Monday, September 12, 2011

Michigan Needs Adam


We just spent a week and a half in Northern Michigan.  I’ve learned to love Michigan; it is a place of unknown and untapped beauty.  It is also a place of sobering reality and reminders of past successes.  My thought as I left was this: Michigan needs Adam.  Obviously, this is a dramatic statement covering a sweeping generalization.  A thought before I dive into Michigan because, like I said, many people have no clue about Michigan.  Detroit’s failure (auto industry in general) overshadows Michigan’s beauty.  This I my theory and based on experience I’ve found that peoples’ most natural tendency is to correlate Detroit with the whole state of Michigan.  Detroit is just a small part of Michigan, but the collapse of the auto industry in Michigan was so big that nationally Michigan is just seen as Detroit, which is unfortunate.  So, for those who don’t know, I’ll tell you a little about Michigan.  Most recently the big news about Michigan is that Sleeping Bear Dunes was named America’s most beautiful place by ABC News.  The part of Michigan where we spent the majority of our time is the Leelanau Peninsula.  If you meet someone who is from or frequents Michigan often they will raise their right hand and point to their pinky, the right hand is the universal (at least to those familiar with Michigan) visual representation of the state.  This little peninsula is sprinkled with wineries and neat little small downtown cities that still hum from their days of abundance.  Local businesses crowd the street as tourists explore the rich history of these towns. Michigan at one time in history was a bustling state full of small towns operated and flourishing with small businesses; places where everyone knows your name (like Cheers!).

As neat and cool as these small towns are I could not help looking back as we left the main strip of a once bustling downtown and be deeply saddened.  My remorse comes from seeing all the vacancies and boarded up store fronts.  Small businesses just couldn’t compete with the larger places that came in and some of this is understandable due to the vacuum the auto industry’s downfall created in people and resources in the state.  My natural inclination is to ask why and try to analyze this result, trying to reduce data down to simple reasoning.  Why did these towns shut down?  Why did these small businesses not last?  Why are these vacancies not being filled by more small businesses (that’s an easy answer, no smart business is going to invest and risk in an unstable market)?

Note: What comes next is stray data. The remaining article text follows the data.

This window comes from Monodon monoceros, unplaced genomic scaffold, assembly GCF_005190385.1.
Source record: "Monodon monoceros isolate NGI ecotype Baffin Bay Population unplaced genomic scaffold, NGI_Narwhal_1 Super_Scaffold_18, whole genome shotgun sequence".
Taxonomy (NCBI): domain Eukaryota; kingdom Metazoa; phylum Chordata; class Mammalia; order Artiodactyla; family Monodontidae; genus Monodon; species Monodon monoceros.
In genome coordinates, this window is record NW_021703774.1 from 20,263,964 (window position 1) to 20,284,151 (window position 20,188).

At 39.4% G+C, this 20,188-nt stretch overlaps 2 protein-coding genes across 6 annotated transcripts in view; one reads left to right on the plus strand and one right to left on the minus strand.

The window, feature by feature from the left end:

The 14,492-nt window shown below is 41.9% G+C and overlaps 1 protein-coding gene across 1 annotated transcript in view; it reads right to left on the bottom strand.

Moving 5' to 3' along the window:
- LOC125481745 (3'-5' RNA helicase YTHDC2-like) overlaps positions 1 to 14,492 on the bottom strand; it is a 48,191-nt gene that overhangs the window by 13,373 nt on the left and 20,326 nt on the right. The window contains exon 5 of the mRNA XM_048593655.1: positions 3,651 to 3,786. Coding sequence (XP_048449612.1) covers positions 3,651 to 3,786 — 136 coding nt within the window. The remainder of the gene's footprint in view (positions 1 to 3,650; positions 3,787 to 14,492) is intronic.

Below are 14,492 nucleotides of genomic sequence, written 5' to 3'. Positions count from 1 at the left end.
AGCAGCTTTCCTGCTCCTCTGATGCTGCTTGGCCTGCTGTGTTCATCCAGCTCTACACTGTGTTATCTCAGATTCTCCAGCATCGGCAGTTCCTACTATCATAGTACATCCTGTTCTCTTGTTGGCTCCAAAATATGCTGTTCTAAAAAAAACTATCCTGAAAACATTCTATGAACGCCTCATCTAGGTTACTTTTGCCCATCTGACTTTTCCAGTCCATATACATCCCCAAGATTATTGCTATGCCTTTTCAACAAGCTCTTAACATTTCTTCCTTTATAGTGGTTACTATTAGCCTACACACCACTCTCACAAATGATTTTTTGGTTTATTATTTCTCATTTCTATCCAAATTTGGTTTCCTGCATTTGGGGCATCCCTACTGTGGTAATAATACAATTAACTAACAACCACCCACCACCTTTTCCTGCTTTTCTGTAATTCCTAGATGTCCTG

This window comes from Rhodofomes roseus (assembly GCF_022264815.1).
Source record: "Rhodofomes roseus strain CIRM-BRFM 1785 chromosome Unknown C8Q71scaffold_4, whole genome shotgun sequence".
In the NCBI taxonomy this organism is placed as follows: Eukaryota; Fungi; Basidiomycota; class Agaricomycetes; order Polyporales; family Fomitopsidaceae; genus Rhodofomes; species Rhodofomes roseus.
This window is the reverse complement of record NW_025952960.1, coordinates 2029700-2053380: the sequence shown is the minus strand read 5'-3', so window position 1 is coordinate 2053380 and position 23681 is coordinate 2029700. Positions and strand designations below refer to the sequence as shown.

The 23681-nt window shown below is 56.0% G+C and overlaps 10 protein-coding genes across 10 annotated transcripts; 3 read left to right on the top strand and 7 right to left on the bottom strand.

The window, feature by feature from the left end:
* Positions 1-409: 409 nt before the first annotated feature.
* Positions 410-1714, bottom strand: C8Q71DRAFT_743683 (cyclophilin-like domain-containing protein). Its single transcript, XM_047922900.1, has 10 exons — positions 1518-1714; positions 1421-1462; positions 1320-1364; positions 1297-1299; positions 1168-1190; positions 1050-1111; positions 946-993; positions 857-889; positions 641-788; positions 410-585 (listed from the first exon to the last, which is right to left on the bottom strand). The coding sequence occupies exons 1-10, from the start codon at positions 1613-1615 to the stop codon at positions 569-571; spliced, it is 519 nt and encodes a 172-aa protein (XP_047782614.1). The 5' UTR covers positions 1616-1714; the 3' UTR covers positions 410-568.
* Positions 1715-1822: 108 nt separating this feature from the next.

We spent 11 days exploring and enjoying Michigan.  Within those 11 days we relished the nectar of the gods; the amazing fermented grape; wine.  We visited around 15 wineries in our travels and learned what we did and did not like.  Aside from the wine I found several things that left a dry bitter taste in my mouth, it was the people making the product I was trying.  A good product can be overshadowed by poor representation.  On a large scale the greatest example of this is Michigan and my story of Detroit’s failure over shadowing Michigan’s beauty.  On a smaller scale a good quality wine can be overshadowed by poor quality people or processes.  We found several wines that we enjoyed but because the experience was not good or made us feel uncomfortable we walked away with no bottles.  On the contrary the nostalgia of a good experience can lead you to mentally buy into a product that upon later review you find not to be that great.  A bottle that brings back such fond memories may not make your tongue want to do a song and dance as much as you “remember” it doing before.  Seth Godin says “great products are marketing.”  Businesses should be aware that dependence on a product alone cannot sustain an efficacious trade.  The downside of this reality is that a bad product can continue for some time with poor quality if the representation (marketing) creates pleasure.  An example: Grey Goose Vodka.  If you’ve read Chasing Cool you know where I am going already.  Grey Goose Vodka is the same quality as Smirnoff.  It is filtered the in the same method and frequency, however, Grey Goose is the brand name you drop at a bar to impress the masses. A Grey Goose and Cranberry is the drink of choice for a classy lady in the late night, not a Smirnoff and Cranberry.  Why is this? The bottle and box that Grey Goose is packaged in gives you the illusion that it is truly “top shelf,” when in actuality it is just the prettier step sister of Smirnoff.  Neither quality is poor, but neither is superior to another.  I experienced several wineries that had a particularly great tasting wine, but had horrible experiences at their tasting rooms, either because you were made to feel inferior or it seemed as if the person across the counter were an evil robot that hated it’s lowly life.  These wineries are sadly mistaken if they think their product can stand alone and compete or even survive.

I really have a passion to see small businesses succeed and have a strong belief that ultimately small business will make a resurgence and challenge larger corporations.  I think small business innovation is what will drive America into the future, if we learn to adapt.  We can empower small businesses to do more if we continue to challenge ourselves and realize that products cannot and do not stand alone and that good marketing is necessary to success.  Like Seth says, “Good products are marketing,” and this is why Michigan needs Adam.

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